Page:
Woman with a Water Jug
|Woman with a Water Jug|
|Medium||Oil on canvas|
|Dimensions||45.7 cm × 40.6 cm (18.0 in × 16.0 in)|
|Location||Metropolitan Museum of Art, New York|
Woman with a Water Jug, also known as Young Woman with a Water Pitcher, is a painting finished between 1660–1662 by the Dutch painter Johannes Vermeer in the Baroque style. It is oil on canvas, 45.7cm x 40.6 cm, and is on display at the Metropolitan Museum of Art, New York.
A young woman is found in the center of the picture. She is opening a window with her right hand, while she holds a water jug with her left hand. This jug rests on a larger platter. Both of these, among other objects, are upon on a table. This is decorated with a red-colored tablecloth. Behind the table stands a chair upon which lies a blue material. The woman gazes out the window. The clothing of the woman consists of a dark blue dress with a black and gold overpiece. A white cloth serves as her headpiece. A map hangs in the background on the wall.
This painting is one of a closely related group painted in the early to mid-1660s as the artist was not using linear perspective and geometric order and the light was his only source of emphasis.
Young Woman with a Water Pitcher was purchased by Henry Gurdon Marquand in 1887 at a Paris gallery for $800. When Marquand brought it to the United States, it was the first Vermeer in America. Marquand donated the artwork along with other pieces in his collection to the Metropolitan Museum of Art in New York City.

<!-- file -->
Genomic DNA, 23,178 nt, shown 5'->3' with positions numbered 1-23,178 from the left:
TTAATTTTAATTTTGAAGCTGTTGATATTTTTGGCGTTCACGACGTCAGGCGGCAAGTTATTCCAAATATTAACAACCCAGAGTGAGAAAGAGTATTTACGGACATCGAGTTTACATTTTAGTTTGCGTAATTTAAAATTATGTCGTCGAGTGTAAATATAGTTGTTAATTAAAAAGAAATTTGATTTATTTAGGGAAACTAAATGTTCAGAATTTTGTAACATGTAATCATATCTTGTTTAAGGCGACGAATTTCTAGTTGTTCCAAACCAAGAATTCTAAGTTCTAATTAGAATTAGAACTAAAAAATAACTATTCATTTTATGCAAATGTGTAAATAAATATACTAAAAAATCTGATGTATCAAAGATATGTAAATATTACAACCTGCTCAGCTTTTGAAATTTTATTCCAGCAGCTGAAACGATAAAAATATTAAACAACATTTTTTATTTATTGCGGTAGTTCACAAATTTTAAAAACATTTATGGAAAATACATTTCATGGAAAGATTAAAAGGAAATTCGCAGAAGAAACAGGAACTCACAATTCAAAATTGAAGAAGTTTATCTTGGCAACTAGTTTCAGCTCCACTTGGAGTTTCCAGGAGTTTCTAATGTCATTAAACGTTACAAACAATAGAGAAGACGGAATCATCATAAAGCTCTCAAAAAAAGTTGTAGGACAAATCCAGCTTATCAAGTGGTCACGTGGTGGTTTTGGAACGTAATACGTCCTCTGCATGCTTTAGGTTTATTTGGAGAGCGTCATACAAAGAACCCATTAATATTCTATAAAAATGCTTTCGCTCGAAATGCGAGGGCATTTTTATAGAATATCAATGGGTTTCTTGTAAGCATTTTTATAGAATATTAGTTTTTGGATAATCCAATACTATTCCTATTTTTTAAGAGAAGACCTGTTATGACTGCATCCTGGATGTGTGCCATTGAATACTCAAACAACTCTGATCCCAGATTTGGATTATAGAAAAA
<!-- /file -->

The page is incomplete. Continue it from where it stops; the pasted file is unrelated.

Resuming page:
- Essential Vermeer: Young Woman with a Water Pitcher
- smARThistory: Young Woman with a Water Pitcher
- Young Woman with a Water Pitcher - Analysis and Critical Reception
- "Vermeer's Young Woman with a Water Jug and What Men and Women Are Hoping for in Marriage by Julie and Robert Jensen
- Essay on this painting from the book Beauty and Terror by Brian A. Oard
- The Milkmaid by Johannes Vermeer, exhibition catalog fully online as PDF from The Metropolitan Museum of Art, which contains material on Woman with a Water Jug (cat. no. 7)
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